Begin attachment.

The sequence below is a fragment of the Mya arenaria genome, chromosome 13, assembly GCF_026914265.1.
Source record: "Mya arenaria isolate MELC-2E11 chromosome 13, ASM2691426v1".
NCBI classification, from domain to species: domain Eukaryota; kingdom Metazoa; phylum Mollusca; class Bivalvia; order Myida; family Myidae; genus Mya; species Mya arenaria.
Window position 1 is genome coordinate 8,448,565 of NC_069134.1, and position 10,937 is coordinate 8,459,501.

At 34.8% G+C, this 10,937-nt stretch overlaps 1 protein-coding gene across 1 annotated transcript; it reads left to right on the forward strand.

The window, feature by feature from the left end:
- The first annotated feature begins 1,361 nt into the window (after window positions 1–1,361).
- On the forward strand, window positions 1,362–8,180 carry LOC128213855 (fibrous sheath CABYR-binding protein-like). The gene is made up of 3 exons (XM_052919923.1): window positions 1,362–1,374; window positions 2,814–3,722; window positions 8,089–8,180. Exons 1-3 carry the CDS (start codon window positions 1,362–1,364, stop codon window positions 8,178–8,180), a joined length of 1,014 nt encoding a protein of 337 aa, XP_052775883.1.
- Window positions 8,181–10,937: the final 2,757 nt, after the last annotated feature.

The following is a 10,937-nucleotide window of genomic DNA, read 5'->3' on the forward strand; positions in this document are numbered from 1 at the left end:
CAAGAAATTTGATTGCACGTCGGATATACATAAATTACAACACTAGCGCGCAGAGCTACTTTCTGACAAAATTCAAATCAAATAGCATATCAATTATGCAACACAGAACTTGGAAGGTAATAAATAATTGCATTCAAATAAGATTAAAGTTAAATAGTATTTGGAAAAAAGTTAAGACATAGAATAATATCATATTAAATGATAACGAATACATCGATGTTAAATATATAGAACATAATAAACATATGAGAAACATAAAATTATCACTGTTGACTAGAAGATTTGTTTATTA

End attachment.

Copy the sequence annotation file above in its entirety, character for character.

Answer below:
The sequence below is a fragment of the Mya arenaria genome, chromosome 13, assembly GCF_026914265.1.
Source record: "Mya arenaria isolate MELC-2E11 chromosome 13, ASM2691426v1".
NCBI classification, from domain to species: domain Eukaryota; kingdom Metazoa; phylum Mollusca; class Bivalvia; order Myida; family Myidae; genus Mya; species Mya arenaria.
Window position 1 is genome coordinate 8,448,565 of NC_069134.1, and position 10,937 is coordinate 8,459,501.

At 34.8% G+C, this 10,937-nt stretch overlaps 1 protein-coding gene across 1 annotated transcript; it reads left to right on the forward strand.

The window, feature by feature from the left end:
- The first annotated feature begins 1,361 nt into the window (after window positions 1–1,361).
- On the forward strand, window positions 1,362–8,180 carry LOC128213855 (fibrous sheath CABYR-binding protein-like). The gene is made up of 3 exons (XM_052919923.1): window positions 1,362–1,374; window positions 2,814–3,722; window positions 8,089–8,180. Exons 1-3 carry the CDS (start codon window positions 1,362–1,364, stop codon window positions 8,178–8,180), a joined length of 1,014 nt encoding a protein of 337 aa, XP_052775883.1.
- Window positions 8,181–10,937: the final 2,757 nt, after the last annotated feature.

The following is a 10,937-nucleotide window of genomic DNA, read 5'->3' on the forward strand; positions in this document are numbered from 1 at the left end:
CAAGAAATTTGATTGCACGTCGGATATACATAAATTACAACACTAGCGCGCAGAGCTACTTTCTGACAAAATTCAAATCAAATAGCATATCAATTATGCAACACAGAACTTGGAAGGTAATAAATAATTGCATTCAAATAAGATTAAAGTTAAATAGTATTTGGAAAAAAGTTAAGACATAGAATAATATCATATTAAATGATAACGAATACATCGATGTTAAATATATAGAACATAATAAACATATGAGAAACATAAAATTATCACTGTTGACTAGAAGATTTGTTTATTA